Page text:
|John Yoskadum Bull|
Murder for fancied wrong was common enough among Puget Sound Indians in [pre-European] days, and Suquamish lore relates that the first man John Bull killed was an evil shaman who had done many persons to death by sorcery. When settlers came to the Sound, it was not long before they began to suspect that this big Indian would kill if it suited his fancy. Some Indians say this tendency has been exaggerated, others say not.
But after his death, John Bull's size and weight grew to fantastic proportions. An aged informant still living who knew John Bull well says he stood just a shade under six feet, and on occasion when he took off his coat and stepped on to a Port Madison scale, he tipped the bar at an even 199 pounds.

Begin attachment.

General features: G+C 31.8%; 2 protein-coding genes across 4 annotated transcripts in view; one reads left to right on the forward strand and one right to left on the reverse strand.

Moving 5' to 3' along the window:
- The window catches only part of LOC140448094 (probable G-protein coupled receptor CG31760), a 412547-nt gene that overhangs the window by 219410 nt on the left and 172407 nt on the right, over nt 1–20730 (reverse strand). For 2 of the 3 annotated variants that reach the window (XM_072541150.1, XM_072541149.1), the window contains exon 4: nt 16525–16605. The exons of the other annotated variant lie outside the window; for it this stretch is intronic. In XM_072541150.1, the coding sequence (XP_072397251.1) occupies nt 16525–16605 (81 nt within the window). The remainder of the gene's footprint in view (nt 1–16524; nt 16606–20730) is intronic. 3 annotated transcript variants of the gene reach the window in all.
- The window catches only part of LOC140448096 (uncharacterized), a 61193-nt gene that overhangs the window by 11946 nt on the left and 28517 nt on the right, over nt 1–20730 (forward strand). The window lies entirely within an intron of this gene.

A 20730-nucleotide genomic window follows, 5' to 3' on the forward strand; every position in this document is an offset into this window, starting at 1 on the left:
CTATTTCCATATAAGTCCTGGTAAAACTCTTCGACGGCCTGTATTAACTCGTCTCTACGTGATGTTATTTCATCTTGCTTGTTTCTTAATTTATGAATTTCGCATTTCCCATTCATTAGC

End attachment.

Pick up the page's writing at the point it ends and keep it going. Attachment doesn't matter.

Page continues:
In the 1850s, when George A. Meigs got his sawmill going in Port Madison Bay, John Bull and other Suquamish Indians built houses on the west side of the bay, where they lived with their families and worked for wages in the sawmill. Meigs was always a friend to the Indians; among his favorites was big, impetuous John Bull, mighty man of muscle. John Bull carried alone, one end of 12 x 12 timbers, while two workers carried the other. When there was flour to be moved into warehouse, John Bull insisted that four 100-pound sacks be laid across his broad back, though others were content to tow one.